Schmitt examines the claims of parliamentarism to democratic legitimacy. He describes the liberal ideology that underlies parliamentarism as follows:
“It is essential that liberalism be understood as a consistent, comprehensive metaphysical system. Normally one only discusses the economic line of reasoning that social harmony and the maximization of wealth follow from the free economic competition of individuals…But all this is only an application of a general liberal principle…: That truth can be found through an unrestrained clash of opinion and that competition will produce harmony.” (Schmitt, Crisis, p. 35)
For Schmitt, this view reduces truth to “a mere function of the eternal competition of opinions.” After pointing out the startling contrast between the theory and practice of liberalism, Schmitt suggests that liberal parliamentarian claims to legitimacy are rather weak and examines the claims of rival ideologies. Marxism replaces the liberal emphasis on the competition between opinions with a focus on competition between economic classes and, more generally, differing modes of production that rise and fall as history unfolds. Marxism is the inverse of liberalism, in that it replaces the intellectual with the material. The competition of economic classes is also much more intensified than the competition between opinions and commercial interests under liberalism. The Marxist class struggle is violent and bloody. Belief in parliamentary debate is replaced with belief in “direct action”. Drawing from the same rationalist intellectual tradition as the radical democrats, Marxism rejects parliamentarism as sham covering the dictatorship of a particular class, i.e., the bourgeoise. True democracy is achieved through the reversal of class relations under a proletarian state that rules in the interest of the laboring majority. Such a state need not utilize formal democratic procedures, but may exist as an “educational dictatorship” that functions to enlighten the proletariat regarding its true class interests. Schmitt then contrasts the rationalism of both liberalism and Marxism with irrationalism. Central to irrationalism is the idea of a political myth, comparable to the religious mythology of previous belief systems, and originally developed by the radical left-wing but having since been appropriated by revolutionary nationalists. It is myth that motivates people to action, whether individually or collectively. It matters less whether a particular myth is true than if people are inspired by it.
It is clear enough that Schmitt’s criticisms of liberalism are intended not so much as an effort to undermine democratic legitimacy as much as an effort to confront the weaknesses of the intellectual foundations of liberal democracy with candor and intellectual rigor, not necessarily to undermine liberal democracy, but out of recognition of the need for strong and decisive political authority capable of acting in the interests of the nation during perilous times. Schmitt remarks:
“If democratic identity is taken seriously, then in an emergency no other constitutional institution can withstand the sole criterion of the peoples’ will, however it is expressed.” (Sourcebook, p.337)
In other words, the state must first act to preserve itself and the general welfare and well-being of the people at large. If necessary, the state may override narrow partisan interests, parliamentary procedure or, presumably, routine electoral processes. Such actions by political leadership may be illiberal, but not necessarily undemocratic, as the democratic general will does not include national suicide. Schmitt outlines this theory of the survival of the state as the first priority of politics in The Concept of the Political. The essence of the “political” is the existence of organized collectives prepared to meet existential threats to themselves with lethal force if necessary. The “political” is different from the moral, the aesthetic, the economic or the religious as it involves first and foremost the possibility of groups of human beings killing other human beings. This does not mean that war is necessarily “good” or something to be desired or agitated for. Indeed, it may sometimes be in the political interests of a state to avoid war. However, any state that wishes to survive must be prepared to meet challenges to its existence, whether from conquest or domination by external forces or revolution and chaos from internal forces. Additionally, a state must be capable of recognizing its own interests and assume sole responsibility for doing so. A state that cannot identify its enemies and counter enemy forces effectively is threatened existentially.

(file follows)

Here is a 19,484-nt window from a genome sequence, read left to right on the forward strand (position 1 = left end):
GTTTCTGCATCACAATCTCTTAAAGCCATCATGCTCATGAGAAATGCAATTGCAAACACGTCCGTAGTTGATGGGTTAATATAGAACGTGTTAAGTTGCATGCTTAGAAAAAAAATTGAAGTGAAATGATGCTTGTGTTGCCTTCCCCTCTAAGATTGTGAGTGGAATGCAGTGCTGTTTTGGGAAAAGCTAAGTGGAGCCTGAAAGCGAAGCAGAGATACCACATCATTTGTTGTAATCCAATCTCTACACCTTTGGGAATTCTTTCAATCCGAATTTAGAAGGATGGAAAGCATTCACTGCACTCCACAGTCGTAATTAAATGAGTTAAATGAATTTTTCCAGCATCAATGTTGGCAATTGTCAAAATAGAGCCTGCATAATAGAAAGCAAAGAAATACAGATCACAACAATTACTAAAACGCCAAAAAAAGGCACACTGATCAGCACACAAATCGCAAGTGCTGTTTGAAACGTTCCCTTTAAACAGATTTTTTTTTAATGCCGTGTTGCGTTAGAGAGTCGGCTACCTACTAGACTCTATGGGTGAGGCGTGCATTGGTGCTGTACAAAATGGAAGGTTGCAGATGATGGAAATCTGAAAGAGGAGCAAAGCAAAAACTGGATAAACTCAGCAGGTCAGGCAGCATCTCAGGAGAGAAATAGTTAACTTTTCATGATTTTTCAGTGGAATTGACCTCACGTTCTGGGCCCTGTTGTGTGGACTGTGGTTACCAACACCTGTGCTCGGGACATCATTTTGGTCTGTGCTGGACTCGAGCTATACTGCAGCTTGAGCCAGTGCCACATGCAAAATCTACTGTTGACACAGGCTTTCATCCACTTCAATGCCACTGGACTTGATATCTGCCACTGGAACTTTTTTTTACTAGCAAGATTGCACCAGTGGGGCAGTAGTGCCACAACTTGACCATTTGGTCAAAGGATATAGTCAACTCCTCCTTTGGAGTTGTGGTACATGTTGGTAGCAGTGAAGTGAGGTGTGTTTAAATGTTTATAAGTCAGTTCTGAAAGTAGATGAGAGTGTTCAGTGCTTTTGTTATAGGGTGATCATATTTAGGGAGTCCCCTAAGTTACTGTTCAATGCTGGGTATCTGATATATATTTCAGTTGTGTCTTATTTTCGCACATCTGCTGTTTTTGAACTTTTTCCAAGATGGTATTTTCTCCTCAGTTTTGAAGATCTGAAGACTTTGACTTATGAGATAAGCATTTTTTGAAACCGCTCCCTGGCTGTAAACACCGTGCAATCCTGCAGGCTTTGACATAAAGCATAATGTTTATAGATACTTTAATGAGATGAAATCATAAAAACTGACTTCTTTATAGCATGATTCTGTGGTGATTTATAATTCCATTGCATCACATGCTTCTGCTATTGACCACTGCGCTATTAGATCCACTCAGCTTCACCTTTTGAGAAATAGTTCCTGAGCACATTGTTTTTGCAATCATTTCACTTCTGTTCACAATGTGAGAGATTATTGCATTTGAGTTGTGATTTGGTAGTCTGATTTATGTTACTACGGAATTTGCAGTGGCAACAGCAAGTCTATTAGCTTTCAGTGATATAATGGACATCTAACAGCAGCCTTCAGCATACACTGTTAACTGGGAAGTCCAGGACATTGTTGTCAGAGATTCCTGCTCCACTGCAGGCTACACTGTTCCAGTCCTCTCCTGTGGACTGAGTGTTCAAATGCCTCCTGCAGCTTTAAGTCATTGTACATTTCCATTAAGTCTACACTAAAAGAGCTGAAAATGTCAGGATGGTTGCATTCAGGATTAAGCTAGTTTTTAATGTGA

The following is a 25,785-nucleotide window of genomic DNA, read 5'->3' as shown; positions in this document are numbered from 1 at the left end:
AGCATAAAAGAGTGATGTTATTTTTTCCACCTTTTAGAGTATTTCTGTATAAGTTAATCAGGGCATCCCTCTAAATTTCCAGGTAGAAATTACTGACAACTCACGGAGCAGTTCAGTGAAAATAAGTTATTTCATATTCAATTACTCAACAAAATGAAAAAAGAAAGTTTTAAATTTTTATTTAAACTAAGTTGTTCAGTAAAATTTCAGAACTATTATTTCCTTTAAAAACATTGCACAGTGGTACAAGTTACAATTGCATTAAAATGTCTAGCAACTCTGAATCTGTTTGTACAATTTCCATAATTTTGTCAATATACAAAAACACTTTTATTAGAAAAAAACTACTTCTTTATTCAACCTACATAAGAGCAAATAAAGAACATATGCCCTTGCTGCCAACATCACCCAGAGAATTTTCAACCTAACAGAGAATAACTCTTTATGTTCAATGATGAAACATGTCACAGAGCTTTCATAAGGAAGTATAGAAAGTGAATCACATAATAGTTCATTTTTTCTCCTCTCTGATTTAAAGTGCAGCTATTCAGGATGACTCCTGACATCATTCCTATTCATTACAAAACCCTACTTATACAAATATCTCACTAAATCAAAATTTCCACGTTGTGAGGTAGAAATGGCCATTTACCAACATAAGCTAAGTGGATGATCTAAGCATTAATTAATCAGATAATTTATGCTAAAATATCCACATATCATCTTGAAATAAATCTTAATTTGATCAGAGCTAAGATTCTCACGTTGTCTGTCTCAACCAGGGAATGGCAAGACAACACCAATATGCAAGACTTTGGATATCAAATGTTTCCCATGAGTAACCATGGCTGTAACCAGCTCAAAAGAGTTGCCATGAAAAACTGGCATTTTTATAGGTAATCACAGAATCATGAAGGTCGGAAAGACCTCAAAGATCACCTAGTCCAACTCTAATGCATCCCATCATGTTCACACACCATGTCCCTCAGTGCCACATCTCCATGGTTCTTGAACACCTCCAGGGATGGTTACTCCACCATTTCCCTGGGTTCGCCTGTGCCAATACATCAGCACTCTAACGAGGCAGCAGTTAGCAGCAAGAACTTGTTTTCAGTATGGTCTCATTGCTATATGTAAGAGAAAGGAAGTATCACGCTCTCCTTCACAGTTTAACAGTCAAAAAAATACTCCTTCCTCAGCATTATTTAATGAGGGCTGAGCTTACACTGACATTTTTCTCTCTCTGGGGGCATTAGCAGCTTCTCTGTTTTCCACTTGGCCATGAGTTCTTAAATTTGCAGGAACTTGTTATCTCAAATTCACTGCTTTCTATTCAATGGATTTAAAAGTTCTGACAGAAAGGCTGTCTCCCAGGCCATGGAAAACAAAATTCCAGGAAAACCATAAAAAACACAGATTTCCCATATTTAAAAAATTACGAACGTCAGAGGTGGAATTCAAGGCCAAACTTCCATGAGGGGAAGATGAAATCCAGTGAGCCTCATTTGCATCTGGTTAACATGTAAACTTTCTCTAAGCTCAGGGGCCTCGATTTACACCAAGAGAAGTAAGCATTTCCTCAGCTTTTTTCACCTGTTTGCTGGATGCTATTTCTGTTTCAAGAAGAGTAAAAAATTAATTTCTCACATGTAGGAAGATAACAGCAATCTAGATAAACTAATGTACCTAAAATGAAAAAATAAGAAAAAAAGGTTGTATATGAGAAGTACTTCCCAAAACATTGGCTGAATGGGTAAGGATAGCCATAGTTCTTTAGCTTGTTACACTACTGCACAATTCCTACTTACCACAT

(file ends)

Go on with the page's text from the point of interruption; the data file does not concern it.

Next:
Schmitt’s political ideas are more easily understood in the context of Weimar’s political situation. He is considering the position of a defeated and demoralized Germany, unable to defend itself against external threats, and threatened internally by weak, chaotic and unpopular political leadership, economic hardship, political and ideological polarization and growing revolutionary movements, sometimes exhibiting terrorist or fanatical characteristics. Schmitt regards Germany as desperately in need of some sort of foundation for the establishment of a recognized, legitimate political authority capable of upholding the interests and advancing the well-being of the nation in the face of foreign enemies and above domestic factional interests. This view is far removed from the Nazi ideas of revolution, crude racial determinism, the cult of the leader and war as a value unto itself. Schmitt is clearly a much different thinker than the adherents of the quasi-mystical nationalism common to the radical right-wing of the era. Weimar’s failure was due in part to the failure of political leadership to effectively address the questions raised by Schmitt.